3rd Quarter 2011 | 26(3)
Go To: << Previous | Choices Home | Next >>
Leonard Shabman, Bob Rose, and Kurt Stephenson
Keywords: Ecosystem Services, Payment for Ecosystem Services, Water Quality, Chesapeake Bay
In December 2010 U.S. EPA published a Chesapeake Bay Total Daily Maximum Load (TMDL) defining the maximum allowable loads for nitrogen, phosphorous and fine sediment. The load reductions expected from various sources is described in Watershed Implementation Plans (WIPs) for six states and Washington, DC. The WIPs recognize that regulated “end of pipe” point sources contribute only a fraction of the total load and so include programs to limit diffuse and weather dependent loads from agriculture and low density suburban development. In general, WIPs expect agricultural land owners to implement pre-approved best management practices (BMPs) in return for payments that will offset a share of the cost to install those practices. Some states regulate the nutrient content of lawn fertilizer. However, the strategy for low density suburban lands centers on education programs to encourage suburban land owners to be “Bay friendly” in their landscape management and waste disposal behaviors.
The need for on-going adjustment of the WIPs is expressed in 2-Year Milestones that will be a check-in to assess WIPs effectiveness in meeting load reduction expectations as well as securing living resource goals such as fish and shell fish population increases and public access and use of the Bay’s waters. Among many observers the concept of Payment for Environmental Services (PES) programs has drawn attention as a new way forward. Indeed, at the federal level the PES language has been embraced by the USDA and the USEPA.
The Northern Everglades Payment for Environmental Services Program was adopted as a template for an operating PES program (NE-PES) The Florida example was chosen for two reasons. First, it is a unique and fully functioning PES program for working lands . Second, the first author of this paper was instrumental in the design and launch of that multi million dollar program. (Lynch and Shabman, 2011). Based on that template, we define a PES program as one where there are contracts between a buyer of environmental services and individual landowners who agree to offer environmental services, above regulatory requirements, on agricultural and suburban lands. Payments for the services provided are made at contract specified intervals, such as at the end of a year, only when the seller can document that the services have been provided and the documentation is verified by the buyer. In our judgment the Bay’s landscape, land use, and land ownership patterns will make implementation of a Florida-like PES impractical. However, the principles of PES can be adapted to the Bay circumstances and can make a significant contribution to Chesapeake Bay management. This adaptation is called the “Recognition for Environmental Services Program” (RES).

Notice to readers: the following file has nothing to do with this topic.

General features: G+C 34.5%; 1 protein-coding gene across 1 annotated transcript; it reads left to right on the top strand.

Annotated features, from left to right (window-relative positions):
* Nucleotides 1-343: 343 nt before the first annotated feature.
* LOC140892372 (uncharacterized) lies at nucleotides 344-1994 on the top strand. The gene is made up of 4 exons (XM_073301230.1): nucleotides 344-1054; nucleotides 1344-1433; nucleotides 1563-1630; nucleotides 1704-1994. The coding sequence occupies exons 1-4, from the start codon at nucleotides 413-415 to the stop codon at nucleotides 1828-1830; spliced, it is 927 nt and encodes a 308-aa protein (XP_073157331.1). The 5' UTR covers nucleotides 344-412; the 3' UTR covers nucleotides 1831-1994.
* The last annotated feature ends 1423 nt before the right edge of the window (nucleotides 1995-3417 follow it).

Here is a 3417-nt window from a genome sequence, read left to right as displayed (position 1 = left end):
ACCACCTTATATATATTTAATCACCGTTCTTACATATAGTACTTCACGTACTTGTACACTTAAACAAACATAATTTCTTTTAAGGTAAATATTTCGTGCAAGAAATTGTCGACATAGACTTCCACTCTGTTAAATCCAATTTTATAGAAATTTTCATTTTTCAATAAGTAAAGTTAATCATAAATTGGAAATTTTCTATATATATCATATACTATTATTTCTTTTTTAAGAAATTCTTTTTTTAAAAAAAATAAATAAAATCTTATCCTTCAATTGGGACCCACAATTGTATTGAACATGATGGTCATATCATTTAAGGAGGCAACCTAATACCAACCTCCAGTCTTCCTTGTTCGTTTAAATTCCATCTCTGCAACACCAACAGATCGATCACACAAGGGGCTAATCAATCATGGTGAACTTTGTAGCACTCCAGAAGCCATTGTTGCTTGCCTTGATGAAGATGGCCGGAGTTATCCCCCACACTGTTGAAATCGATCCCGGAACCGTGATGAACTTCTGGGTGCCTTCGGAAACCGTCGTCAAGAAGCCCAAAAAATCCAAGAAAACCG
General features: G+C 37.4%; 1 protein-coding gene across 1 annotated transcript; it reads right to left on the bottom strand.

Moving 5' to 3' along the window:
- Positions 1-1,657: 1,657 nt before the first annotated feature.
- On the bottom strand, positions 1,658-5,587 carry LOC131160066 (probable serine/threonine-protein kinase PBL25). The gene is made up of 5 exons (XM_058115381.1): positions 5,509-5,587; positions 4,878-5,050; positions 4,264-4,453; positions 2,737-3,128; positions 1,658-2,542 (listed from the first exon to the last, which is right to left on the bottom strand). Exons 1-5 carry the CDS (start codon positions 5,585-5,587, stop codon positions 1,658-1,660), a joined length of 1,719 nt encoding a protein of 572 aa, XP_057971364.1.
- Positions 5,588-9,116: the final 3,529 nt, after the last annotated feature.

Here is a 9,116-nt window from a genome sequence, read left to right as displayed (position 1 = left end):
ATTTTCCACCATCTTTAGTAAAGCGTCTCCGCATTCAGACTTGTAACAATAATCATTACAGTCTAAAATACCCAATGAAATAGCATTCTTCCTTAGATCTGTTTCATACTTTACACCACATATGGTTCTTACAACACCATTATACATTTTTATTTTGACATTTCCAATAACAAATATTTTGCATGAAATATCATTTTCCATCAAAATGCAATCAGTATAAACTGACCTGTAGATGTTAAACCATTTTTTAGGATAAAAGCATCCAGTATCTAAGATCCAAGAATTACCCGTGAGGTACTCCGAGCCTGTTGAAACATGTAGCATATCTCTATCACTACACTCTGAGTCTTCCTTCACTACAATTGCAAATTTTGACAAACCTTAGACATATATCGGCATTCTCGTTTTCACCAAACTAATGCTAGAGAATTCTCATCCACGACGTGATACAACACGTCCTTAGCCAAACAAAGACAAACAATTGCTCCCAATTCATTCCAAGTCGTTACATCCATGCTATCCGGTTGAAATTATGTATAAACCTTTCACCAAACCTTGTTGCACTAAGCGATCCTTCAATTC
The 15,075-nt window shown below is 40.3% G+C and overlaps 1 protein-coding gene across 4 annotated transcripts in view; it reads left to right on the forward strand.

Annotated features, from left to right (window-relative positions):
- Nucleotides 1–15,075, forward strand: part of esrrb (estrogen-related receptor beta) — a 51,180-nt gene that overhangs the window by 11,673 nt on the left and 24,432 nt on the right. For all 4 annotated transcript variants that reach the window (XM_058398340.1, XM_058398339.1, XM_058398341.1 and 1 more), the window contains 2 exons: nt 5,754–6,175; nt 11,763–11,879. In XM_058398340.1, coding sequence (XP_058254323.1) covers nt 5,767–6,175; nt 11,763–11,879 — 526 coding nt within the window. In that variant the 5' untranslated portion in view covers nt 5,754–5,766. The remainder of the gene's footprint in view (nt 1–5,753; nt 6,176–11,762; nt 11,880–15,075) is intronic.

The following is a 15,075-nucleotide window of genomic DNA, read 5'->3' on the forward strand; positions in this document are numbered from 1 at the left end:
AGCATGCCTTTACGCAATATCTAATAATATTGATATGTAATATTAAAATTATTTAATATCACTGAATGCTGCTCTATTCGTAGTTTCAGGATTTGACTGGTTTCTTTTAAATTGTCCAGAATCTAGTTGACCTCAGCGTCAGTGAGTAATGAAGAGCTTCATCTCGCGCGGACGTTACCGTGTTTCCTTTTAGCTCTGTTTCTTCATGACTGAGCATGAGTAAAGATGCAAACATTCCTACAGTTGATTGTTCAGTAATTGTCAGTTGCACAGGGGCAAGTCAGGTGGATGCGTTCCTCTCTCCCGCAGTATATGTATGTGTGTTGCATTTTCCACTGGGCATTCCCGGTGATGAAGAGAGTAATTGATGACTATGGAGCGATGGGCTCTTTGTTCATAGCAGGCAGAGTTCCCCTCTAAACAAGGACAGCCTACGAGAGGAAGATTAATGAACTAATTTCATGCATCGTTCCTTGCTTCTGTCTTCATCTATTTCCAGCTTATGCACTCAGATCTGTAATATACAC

Recognition for Environmental Services
Below is a vision of how RES programs might operate. We begin by recognizing that the 64,000 square mile Chesapeake Bay watershed can be subdivided into thousands of “catchments”. Each is a small watershed that varies in size from less than 1 square mile to 10 square miles. These small catchments have a single location where the rainfall on the catchment drains to a larger stream or to the Bay itself. Land uses in the catchments are of all types that exist in the Bay watershed, but due to the small size land uses are more likely to be uniform within the catchment. In a RES program land owners in a catchment would cooperatively produce nutrient and sediment reductions that benefit the Bay and estuaries, in support of the living resources of the Bay and in support of improving the environmental conditions in the catchment itself.
Catchment organizations would be formed to include landowners and would use low cost measurements to document pollutant load reductions in the catchment. The organizations would “contract” with new state-level RES programs which would formally acknowledge these catchment organizations, verify their documented water quality changes and provide financial payments to offset costs, cash prizes and other recognition to landowners through the catchment organizations. The state RES programs could be funded by dedicated fees and general revenues, but would be created and operated outside of any existing agency or program. Alternatively, the RES concept might be applied at the local level, for example a storm water utility might recognize and reward households in a catchment with rebates on their utility bill for documented load reductions.